Document Detail


Low-dose glucocorticoid therapy decreases risk for treatment-limiting infusion reaction to infliximab in patients with rheumatoid arthritis.
MedLine Citation:
PMID:  17502359     Owner:  NLM     Status:  MEDLINE    
Abstract/OtherAbstract:
BACKGROUND AND OBJECTIVE: Treatment-limiting infusion reactions to infliximab have not been fully explained in rheumatoid arthritis patients. Our main objective is to investigate the role of daily oral glucocorticoids use on such reactions.
METHOD: Forty-three patients with immediate-type infusion reactions were identified in a large registry-based cohort. These patients were then compared with the entire cohort (n = 639) and, in a separate analysis, to a nested matched control group (n = 43). The following base-line variables were compared: use of oral glucocorticoids, health-assessment questionnaire, 28-joint count-based disease activity score, duration of disease and number of failed disease-modifying antirheumatic drugs.
RESULTS: The proportion of infusions associated with infusion reactions decreased significantly during the study period (p = 0.0024). Fifty per cent of the patients in the cohort were treated with daily low-dose glucocorticoids at baseline. 15/326 (4.6%) patients had an infusion reaction as compared with 28/324 (8.6%) of patients without glucocorticoid treatment (p = 0.057). In the matched comparison, 15/43 (35%) of the cases were on low-dose glucocorticoids as compared with 27/43 (64%) of the controls (p = 0.017). The use of low-dose glucocorticoids was associated with a significantly lower risk for a treatment-limiting infusion reactions in a Kaplan-Meier analysis (p = 0.04). The number needed to treat to prevent a treatment-limiting infusion reaction was 25 (95% CI: 13 to 527) in the cohort.
CONCLUSION: The use of daily low-dose glucocorticoids is associated with a lower risk for treatment-limiting infusion reactions to infliximab. Overall, treatment-limiting infusion reactions have become significantly less common during the past 5 years.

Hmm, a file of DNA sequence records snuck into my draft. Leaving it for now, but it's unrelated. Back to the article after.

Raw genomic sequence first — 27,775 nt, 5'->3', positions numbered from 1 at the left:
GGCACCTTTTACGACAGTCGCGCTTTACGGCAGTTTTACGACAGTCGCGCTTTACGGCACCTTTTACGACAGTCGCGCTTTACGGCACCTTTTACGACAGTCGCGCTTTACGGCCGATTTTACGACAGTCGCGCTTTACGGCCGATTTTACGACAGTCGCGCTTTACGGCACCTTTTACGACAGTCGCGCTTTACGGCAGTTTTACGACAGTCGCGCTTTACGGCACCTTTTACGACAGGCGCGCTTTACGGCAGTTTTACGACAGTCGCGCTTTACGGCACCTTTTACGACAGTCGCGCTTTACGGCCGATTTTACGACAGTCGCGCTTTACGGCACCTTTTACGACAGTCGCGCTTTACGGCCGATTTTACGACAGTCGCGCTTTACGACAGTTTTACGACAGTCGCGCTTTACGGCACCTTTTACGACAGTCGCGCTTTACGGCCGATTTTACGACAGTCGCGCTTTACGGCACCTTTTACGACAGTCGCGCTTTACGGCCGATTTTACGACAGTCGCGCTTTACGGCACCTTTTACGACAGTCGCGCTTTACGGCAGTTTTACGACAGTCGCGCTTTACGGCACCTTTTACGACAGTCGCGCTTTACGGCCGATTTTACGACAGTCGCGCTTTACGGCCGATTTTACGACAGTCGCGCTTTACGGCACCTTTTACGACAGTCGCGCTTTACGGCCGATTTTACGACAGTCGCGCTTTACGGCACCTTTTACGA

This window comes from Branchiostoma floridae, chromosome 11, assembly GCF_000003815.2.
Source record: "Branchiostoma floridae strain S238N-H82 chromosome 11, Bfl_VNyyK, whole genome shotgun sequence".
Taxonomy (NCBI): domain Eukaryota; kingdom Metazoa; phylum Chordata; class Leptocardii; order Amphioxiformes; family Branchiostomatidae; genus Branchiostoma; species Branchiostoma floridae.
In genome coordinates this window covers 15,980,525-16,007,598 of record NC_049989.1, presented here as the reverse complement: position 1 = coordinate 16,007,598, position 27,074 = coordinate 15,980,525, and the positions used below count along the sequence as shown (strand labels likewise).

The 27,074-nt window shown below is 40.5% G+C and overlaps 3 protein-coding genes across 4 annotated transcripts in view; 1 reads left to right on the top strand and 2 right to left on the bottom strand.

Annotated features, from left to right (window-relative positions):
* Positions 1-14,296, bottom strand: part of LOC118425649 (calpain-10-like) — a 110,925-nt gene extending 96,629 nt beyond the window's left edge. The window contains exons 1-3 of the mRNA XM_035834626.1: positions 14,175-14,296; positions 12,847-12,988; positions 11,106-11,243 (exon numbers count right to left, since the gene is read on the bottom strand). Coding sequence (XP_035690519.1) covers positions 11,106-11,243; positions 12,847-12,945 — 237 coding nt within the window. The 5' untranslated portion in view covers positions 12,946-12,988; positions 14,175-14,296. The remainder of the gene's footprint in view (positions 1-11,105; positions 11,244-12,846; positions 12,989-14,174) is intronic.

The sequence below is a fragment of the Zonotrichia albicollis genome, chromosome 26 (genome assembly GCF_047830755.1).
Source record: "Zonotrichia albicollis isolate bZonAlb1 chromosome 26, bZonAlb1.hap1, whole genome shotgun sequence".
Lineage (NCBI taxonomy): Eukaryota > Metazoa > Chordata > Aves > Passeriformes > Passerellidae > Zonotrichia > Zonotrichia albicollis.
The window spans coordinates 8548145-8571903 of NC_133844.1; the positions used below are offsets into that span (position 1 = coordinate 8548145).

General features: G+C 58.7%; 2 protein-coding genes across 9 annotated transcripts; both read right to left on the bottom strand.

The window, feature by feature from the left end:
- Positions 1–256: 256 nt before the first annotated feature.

Authors:
Jenny Augustsson; Staffan Eksborg; Sofia Ernestam; Eleanor Gullström; Ronald van Vollenhoven
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Publication Detail:
Type:  Journal Article; Research Support, Non-U.S. Gov't     Date:  2007-05-14
Journal Detail:
Title:  Annals of the rheumatic diseases     Volume:  66     ISSN:  0003-4967     ISO Abbreviation:  Ann. Rheum. Dis.     Publication Date:  2007 Nov 
Date Detail:
Created Date:  2007-10-15     Completed Date:  2007-11-09     Revised Date:  2013-06-06    
Medline Journal Info:
Nlm Unique ID:  0372355     Medline TA:  Ann Rheum Dis     Country:  England    
Other Details:
Languages:  eng     Pagination:  1462-6     Citation Subset:  IM    
Affiliation:
Department of Rheumatology, Karolinska University Hospital Solna, 171 76 Stockholm, Sweden. jenny.augustsson@apoteket.se
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MeSH Terms
Descriptor/Qualifier:
Adolescent
Adult
Aged
Aged, 80 and over
Anaphylaxis / chemically induced,  prevention & control
Antibodies, Monoclonal / administration & dosage,  adverse effects*
Antirheumatic Agents / administration & dosage,  adverse effects*
Arthritis, Rheumatoid / drug therapy*
Drug Administration Schedule
Drug Hypersensitivity / etiology*,  prevention & control
Drug Therapy, Combination
Epidemiologic Methods
Female
Glucocorticoids / administration & dosage*,  therapeutic use
Humans
Infusions, Intravenous
Male
Middle Aged
Prednisolone / administration & dosage*,  therapeutic use
Chemical
Reg. No./Substance:
0/Antibodies, Monoclonal; 0/Antirheumatic Agents; 0/Glucocorticoids; 0/infliximab; 50-24-8/Prednisolone
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